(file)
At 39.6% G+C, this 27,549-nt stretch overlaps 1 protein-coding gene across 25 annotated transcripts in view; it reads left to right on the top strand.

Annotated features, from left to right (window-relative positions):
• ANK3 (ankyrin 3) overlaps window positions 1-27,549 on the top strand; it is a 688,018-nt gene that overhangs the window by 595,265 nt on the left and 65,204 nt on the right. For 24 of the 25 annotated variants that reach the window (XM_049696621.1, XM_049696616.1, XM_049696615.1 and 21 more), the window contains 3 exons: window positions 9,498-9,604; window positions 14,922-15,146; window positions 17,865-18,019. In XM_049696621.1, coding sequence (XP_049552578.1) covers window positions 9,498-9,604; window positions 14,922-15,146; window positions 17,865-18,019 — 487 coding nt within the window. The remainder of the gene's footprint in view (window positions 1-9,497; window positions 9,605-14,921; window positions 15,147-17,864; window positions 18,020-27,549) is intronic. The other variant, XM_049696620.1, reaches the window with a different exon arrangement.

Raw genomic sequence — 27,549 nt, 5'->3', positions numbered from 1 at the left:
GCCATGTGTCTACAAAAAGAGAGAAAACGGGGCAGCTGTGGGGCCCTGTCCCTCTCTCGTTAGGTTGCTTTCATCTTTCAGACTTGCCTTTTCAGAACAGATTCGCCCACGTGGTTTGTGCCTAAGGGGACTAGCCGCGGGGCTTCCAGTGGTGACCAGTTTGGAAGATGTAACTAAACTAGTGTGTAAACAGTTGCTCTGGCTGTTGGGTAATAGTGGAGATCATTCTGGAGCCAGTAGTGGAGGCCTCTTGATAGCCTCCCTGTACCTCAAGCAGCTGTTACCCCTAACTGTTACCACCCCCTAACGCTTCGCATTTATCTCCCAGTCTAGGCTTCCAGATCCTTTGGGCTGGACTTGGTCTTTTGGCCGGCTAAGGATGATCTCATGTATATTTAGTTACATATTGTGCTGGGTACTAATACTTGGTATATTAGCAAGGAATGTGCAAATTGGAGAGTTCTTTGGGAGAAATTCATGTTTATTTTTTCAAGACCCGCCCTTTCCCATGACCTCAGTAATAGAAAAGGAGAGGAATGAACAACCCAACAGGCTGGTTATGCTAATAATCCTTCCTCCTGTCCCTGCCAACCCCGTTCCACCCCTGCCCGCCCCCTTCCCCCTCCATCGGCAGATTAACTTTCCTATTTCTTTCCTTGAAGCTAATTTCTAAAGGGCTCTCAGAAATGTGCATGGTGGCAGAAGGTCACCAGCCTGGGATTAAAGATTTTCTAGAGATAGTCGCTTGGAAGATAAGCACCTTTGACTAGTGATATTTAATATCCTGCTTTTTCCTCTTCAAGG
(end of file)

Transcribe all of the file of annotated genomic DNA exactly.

At 39.6% G+C, this 27,549-nt stretch overlaps 1 protein-coding gene across 25 annotated transcripts in view; it reads left to right on the top strand.

Annotated features, from left to right (window-relative positions):
• ANK3 (ankyrin 3) overlaps window positions 1-27,549 on the top strand; it is a 688,018-nt gene that overhangs the window by 595,265 nt on the left and 65,204 nt on the right. For 24 of the 25 annotated variants that reach the window (XM_049696621.1, XM_049696616.1, XM_049696615.1 and 21 more), the window contains 3 exons: window positions 9,498-9,604; window positions 14,922-15,146; window positions 17,865-18,019. In XM_049696621.1, coding sequence (XP_049552578.1) covers window positions 9,498-9,604; window positions 14,922-15,146; window positions 17,865-18,019 — 487 coding nt within the window. The remainder of the gene's footprint in view (window positions 1-9,497; window positions 9,605-14,921; window positions 15,147-17,864; window positions 18,020-27,549) is intronic. The other variant, XM_049696620.1, reaches the window with a different exon arrangement.

Raw genomic sequence — 27,549 nt, 5'->3', positions numbered from 1 at the left:
GCCATGTGTCTACAAAAAGAGAGAAAACGGGGCAGCTGTGGGGCCCTGTCCCTCTCTCGTTAGGTTGCTTTCATCTTTCAGACTTGCCTTTTCAGAACAGATTCGCCCACGTGGTTTGTGCCTAAGGGGACTAGCCGCGGGGCTTCCAGTGGTGACCAGTTTGGAAGATGTAACTAAACTAGTGTGTAAACAGTTGCTCTGGCTGTTGGGTAATAGTGGAGATCATTCTGGAGCCAGTAGTGGAGGCCTCTTGATAGCCTCCCTGTACCTCAAGCAGCTGTTACCCCTAACTGTTACCACCCCCTAACGCTTCGCATTTATCTCCCAGTCTAGGCTTCCAGATCCTTTGGGCTGGACTTGGTCTTTTGGCCGGCTAAGGATGATCTCATGTATATTTAGTTACATATTGTGCTGGGTACTAATACTTGGTATATTAGCAAGGAATGTGCAAATTGGAGAGTTCTTTGGGAGAAATTCATGTTTATTTTTTCAAGACCCGCCCTTTCCCATGACCTCAGTAATAGAAAAGGAGAGGAATGAACAACCCAACAGGCTGGTTATGCTAATAATCCTTCCTCCTGTCCCTGCCAACCCCGTTCCACCCCTGCCCGCCCCCTTCCCCCTCCATCGGCAGATTAACTTTCCTATTTCTTTCCTTGAAGCTAATTTCTAAAGGGCTCTCAGAAATGTGCATGGTGGCAGAAGGTCACCAGCCTGGGATTAAAGATTTTCTAGAGATAGTCGCTTGGAAGATAAGCACCTTTGACTAGTGATATTTAATATCCTGCTTTTTCCTCTTCAAGG